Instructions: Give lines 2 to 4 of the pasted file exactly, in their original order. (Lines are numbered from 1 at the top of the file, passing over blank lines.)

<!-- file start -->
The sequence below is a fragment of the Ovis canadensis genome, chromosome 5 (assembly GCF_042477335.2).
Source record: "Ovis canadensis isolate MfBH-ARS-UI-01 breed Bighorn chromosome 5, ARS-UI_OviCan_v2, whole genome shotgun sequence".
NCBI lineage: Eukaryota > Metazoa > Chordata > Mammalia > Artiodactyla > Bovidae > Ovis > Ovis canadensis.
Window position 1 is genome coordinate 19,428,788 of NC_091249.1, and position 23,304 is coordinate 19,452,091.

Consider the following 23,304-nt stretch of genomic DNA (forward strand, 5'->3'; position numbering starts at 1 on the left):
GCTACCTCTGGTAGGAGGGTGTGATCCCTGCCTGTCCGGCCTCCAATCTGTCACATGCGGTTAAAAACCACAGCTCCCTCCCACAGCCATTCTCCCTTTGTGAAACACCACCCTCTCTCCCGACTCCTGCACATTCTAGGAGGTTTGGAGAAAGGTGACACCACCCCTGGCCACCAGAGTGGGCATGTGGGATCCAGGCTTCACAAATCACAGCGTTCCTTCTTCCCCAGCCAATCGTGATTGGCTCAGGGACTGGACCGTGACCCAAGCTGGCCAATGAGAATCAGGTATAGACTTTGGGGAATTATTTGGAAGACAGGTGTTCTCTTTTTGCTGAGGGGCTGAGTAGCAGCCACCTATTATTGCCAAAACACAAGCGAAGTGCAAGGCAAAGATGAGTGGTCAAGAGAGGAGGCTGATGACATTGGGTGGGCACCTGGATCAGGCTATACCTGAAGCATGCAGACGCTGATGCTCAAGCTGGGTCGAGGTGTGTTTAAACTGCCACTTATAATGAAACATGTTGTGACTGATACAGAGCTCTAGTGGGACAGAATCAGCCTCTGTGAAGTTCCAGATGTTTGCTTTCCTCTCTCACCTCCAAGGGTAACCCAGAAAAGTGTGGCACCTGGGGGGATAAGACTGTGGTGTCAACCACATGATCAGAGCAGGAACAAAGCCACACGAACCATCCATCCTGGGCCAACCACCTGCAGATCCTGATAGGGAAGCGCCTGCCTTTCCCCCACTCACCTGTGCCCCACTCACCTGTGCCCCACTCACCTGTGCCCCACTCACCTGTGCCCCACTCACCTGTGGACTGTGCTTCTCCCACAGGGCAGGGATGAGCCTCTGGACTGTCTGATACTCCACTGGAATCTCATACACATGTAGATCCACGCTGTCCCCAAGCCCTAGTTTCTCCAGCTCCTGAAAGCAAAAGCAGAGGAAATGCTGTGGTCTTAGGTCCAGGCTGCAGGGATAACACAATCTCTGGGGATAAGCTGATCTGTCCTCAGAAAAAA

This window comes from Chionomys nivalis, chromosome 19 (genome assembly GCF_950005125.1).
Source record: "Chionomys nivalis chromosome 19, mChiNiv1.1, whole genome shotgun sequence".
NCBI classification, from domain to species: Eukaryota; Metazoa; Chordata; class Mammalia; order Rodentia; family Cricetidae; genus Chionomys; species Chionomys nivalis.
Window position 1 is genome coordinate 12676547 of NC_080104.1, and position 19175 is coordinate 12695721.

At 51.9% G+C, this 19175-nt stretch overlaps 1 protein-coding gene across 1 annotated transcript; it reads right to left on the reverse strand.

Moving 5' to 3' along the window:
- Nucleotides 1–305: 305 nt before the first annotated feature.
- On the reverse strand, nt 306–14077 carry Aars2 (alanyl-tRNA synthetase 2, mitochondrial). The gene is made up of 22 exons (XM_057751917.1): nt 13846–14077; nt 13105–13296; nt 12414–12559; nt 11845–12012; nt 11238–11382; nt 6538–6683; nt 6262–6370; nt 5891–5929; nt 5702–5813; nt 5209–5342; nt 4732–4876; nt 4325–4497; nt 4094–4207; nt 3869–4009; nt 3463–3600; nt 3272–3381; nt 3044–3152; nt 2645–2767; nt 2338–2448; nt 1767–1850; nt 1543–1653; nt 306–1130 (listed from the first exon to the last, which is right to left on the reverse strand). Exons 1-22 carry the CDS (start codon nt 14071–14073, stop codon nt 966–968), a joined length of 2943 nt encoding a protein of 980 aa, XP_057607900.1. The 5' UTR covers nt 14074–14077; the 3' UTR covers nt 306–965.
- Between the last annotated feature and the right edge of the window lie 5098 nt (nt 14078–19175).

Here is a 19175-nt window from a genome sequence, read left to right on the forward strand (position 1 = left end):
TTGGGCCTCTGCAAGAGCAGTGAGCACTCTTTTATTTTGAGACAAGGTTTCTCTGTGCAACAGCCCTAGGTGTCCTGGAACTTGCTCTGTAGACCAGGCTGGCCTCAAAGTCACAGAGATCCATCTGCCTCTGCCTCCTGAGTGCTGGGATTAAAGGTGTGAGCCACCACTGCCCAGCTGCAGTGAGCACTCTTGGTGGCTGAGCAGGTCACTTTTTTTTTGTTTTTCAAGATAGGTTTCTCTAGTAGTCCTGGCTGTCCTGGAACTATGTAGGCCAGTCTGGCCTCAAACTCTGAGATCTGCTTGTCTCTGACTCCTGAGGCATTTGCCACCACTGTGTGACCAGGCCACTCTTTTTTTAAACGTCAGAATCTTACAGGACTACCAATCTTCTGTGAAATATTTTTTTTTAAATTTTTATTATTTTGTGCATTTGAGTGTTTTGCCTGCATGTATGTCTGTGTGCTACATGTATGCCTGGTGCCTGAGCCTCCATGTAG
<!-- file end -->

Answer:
Source record: "Ovis canadensis isolate MfBH-ARS-UI-01 breed Bighorn chromosome 5, ARS-UI_OviCan_v2, whole genome shotgun sequence".
NCBI lineage: Eukaryota > Metazoa > Chordata > Mammalia > Artiodactyla > Bovidae > Ovis > Ovis canadensis.
Window position 1 is genome coordinate 19,428,788 of NC_091249.1, and position 23,304 is coordinate 19,452,091.